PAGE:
R.A.D. and So-Bad-It’s-Good

R.A.D. (Robot Alchemic Drive) is available on Playstation 2.

By any objective measure, Robot Alchemic Drive is a garbage game. There’s a dozen design decisions that exist just to make it difficult to play, the story and presentation are laughably bad, and on the whole it feels like a protracted exercise in frustration.

Yet I love this junky little clunker so very very much.

You can’t really find it nowadays for less than double its original market price, which isn’t surprising for a relatively short-print niche game, but does constitute a bit of a head-scratcher considering that most players in the 2010s would probably bounce off this thing almost immediately.

There’s a long intro sequence at the start, and it all boils down to a quick rotation of all the trite tropes that are stereotypical of anime – high school protagonist gets coerced by their rich military parentage into piloting a giant super-robot to save the planet from alien invasion.

Oy. (And that’s just the standards that fit into a one-line zinger.)

Every line of it – with respect to those involved – is dubbed so poorly that one has to wonder if it’s a deliberate choice.

Which, to be fair, would be pretty on-brand.

Robot Alchemic Drive seems to be trying to lean as far as it possibly can into the “mecha vs. kaiju” idea, complete with a hyper-campy English dub and big, stiff motions from the fighters that belie the fact that they’re actually stunt actors in elaborate latex suits.

Speaking of, the combat is one of the clumsiest, most convoluted messes I’ve ever had to deal with in an action game, and I adore it to pieces.

radscene.png
Superfight! Superfight!

At a basic level, everything is controlled by a separate button on the controller.

All of  it.

Right foot forward, R1. Right foot back, R2. Left foot forward, L1. Rotate left arm, rotate left analog stick. Etc., etc.; you get the idea. It’s all at the heavy, labored pace you’d expect from a towering robot, too. Just the act of walking forward is a continuous cadence of button inputs, even simple punches require an agile hook of the control stick lest you flail your arms about like tuckered toddler, and certain special moves even require that you rotate your arms about and strike a pose like every sentai robot ever.

It’s a lot to take in, and you’re probably going to trip and stumble right through an apartment complex on your first mission.

Or your eighth.

It’s all complicated by the fact that your literal viewpoint character is never inside the mecha suit piloting it. The camera is locked to your stock protagonist, who controls entirely separately from the robot, so you need  to find them a safe perch from which to watch and remote-control things. You’d better hope that you don’t move behind an inconvenient corner or knock the kaiju into the wrong building!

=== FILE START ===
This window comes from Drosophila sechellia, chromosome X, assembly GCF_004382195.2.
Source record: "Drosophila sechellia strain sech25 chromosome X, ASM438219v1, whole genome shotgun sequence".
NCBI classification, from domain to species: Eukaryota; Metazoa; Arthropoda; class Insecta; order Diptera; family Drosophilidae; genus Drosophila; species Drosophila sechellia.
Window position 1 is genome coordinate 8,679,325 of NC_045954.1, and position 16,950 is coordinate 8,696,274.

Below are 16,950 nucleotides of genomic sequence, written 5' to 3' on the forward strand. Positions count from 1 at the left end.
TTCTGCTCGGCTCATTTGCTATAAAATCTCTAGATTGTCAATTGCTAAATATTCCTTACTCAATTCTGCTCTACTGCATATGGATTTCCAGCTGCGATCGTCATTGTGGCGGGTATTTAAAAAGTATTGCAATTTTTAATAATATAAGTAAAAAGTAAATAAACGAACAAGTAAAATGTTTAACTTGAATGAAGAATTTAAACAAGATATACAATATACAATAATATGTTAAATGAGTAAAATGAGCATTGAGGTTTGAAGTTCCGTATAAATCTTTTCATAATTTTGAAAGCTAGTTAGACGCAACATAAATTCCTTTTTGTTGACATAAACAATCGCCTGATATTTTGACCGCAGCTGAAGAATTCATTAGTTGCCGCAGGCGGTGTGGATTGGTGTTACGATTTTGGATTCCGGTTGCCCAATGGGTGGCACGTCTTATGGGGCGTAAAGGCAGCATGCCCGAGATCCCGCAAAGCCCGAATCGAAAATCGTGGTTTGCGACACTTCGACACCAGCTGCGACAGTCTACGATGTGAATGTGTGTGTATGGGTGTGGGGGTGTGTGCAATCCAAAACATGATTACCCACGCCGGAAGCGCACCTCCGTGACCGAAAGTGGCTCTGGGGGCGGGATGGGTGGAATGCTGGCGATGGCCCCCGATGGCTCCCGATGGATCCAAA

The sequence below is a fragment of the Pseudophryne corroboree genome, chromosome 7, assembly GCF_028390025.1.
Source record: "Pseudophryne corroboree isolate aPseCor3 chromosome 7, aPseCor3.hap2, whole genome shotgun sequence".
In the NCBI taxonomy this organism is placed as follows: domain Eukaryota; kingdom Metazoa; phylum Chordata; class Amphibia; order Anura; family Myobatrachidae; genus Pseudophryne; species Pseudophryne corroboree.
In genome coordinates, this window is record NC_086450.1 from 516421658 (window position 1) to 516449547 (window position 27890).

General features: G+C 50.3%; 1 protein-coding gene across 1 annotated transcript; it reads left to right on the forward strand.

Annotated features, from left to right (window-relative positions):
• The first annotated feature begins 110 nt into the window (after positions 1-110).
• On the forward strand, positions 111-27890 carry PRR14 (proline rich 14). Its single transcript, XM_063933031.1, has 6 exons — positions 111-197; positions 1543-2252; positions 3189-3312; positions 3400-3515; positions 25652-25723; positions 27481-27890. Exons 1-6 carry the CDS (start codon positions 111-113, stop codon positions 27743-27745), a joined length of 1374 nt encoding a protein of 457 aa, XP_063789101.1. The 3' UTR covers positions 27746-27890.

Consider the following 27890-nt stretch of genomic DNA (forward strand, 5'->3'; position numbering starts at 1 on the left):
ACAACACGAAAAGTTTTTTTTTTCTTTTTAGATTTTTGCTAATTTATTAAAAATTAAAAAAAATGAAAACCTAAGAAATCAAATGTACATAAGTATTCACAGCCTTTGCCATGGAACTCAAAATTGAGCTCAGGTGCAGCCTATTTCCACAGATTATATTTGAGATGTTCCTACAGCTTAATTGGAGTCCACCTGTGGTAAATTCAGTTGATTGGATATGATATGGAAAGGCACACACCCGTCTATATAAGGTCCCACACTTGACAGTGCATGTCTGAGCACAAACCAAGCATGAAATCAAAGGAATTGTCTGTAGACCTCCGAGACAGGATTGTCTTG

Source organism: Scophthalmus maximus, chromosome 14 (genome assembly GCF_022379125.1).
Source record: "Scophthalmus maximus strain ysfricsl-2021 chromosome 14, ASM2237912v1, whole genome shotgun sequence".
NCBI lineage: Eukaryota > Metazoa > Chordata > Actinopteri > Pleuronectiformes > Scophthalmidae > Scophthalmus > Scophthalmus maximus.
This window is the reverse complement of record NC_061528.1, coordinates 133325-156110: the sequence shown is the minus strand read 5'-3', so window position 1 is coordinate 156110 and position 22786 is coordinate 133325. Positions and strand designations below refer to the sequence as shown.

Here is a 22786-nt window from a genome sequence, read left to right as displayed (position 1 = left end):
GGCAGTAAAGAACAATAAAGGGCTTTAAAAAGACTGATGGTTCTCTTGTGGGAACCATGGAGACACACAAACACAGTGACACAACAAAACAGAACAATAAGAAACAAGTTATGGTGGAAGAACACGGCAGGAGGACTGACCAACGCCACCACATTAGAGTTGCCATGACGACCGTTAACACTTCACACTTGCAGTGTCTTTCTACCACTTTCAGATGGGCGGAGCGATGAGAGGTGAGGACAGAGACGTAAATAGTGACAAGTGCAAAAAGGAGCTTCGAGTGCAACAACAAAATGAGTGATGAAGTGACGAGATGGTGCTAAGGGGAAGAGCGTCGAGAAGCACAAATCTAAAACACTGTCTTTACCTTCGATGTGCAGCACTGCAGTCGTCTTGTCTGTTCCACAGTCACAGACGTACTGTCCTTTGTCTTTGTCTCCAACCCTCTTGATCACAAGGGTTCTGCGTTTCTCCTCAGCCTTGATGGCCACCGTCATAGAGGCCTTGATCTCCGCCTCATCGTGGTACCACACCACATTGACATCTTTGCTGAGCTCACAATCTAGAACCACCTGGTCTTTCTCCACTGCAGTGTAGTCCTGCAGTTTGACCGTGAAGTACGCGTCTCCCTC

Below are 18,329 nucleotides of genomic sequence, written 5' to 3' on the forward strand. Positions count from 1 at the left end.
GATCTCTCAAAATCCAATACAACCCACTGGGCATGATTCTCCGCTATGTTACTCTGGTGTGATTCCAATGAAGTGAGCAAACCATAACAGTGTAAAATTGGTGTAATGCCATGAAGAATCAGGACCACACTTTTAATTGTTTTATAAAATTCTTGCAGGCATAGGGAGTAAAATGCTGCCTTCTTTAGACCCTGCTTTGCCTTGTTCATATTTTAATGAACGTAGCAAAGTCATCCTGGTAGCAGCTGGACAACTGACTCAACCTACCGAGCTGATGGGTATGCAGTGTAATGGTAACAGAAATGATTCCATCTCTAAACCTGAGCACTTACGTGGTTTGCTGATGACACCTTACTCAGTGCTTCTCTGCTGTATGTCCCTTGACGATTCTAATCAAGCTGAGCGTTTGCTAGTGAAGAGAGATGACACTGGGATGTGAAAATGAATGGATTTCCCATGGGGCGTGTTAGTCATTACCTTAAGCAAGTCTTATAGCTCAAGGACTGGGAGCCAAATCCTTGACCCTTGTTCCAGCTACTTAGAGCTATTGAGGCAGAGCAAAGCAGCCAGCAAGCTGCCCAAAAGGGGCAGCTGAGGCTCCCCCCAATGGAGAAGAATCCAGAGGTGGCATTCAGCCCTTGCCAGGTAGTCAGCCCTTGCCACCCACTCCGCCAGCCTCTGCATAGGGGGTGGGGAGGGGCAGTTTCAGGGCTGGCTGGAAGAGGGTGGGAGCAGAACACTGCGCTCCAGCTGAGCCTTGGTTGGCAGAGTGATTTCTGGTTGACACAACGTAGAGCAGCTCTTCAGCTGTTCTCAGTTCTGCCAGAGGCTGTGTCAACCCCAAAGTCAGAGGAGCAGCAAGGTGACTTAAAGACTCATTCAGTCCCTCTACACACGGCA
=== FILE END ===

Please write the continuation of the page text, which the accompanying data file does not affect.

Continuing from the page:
Better hope that you don’t knock the kaiju into any buildings, really, because outside of some very specific circumstances, that’ll get points knocked off your reward in the form of insurance money. That’s almost a foregone conclusion considering the scale of the game and how sluggishly everything moves.

All that is to say, Robot Alchemic Drive moves at perhaps half the pace of your usual action title, looks like it runs on a set made of cardboard and glue, and generally feels like the video game equivalent of a boy on the floor slamming two toys together.

And that seems to be the whole idea, really.

Lots of us love Power Rangers despite or even partly because the mecha showdowns are clearly a hokey production involving two men in prop suits making vaguely threatening gestures at each other. For many, slapdash translation and a dub job that rides a peculiar line between overdramatic and stilted is a hallmark of the imported action films and series of decades past. It’s big, dumb, and slow, but so are most of the dozen-plus Godzilla vs. Today’s Special movies that have a huge cult following.

And in a way, it makes for a fun and satisfying challenge to feel like you’re in a robot that’s way too big to control effectively. There’s this constant low-level anxiety that the wrong move could send you toppling over, but the huge lead-in makes landing a proper hit feel every bit as big and powerful as your inner eight-year-old could want. Protecting the whole city feels like a fool’s errand in shoes two hundred sizes too large, but with proper practice you can slug an alien in the face just right so that it lays right where you want it.

None of which you could quite get with the modern sort of whip-quick action heroes.

It’s not pretty. It’s not intuitive.

But it’s sure a good rough-and-tumble time.

 

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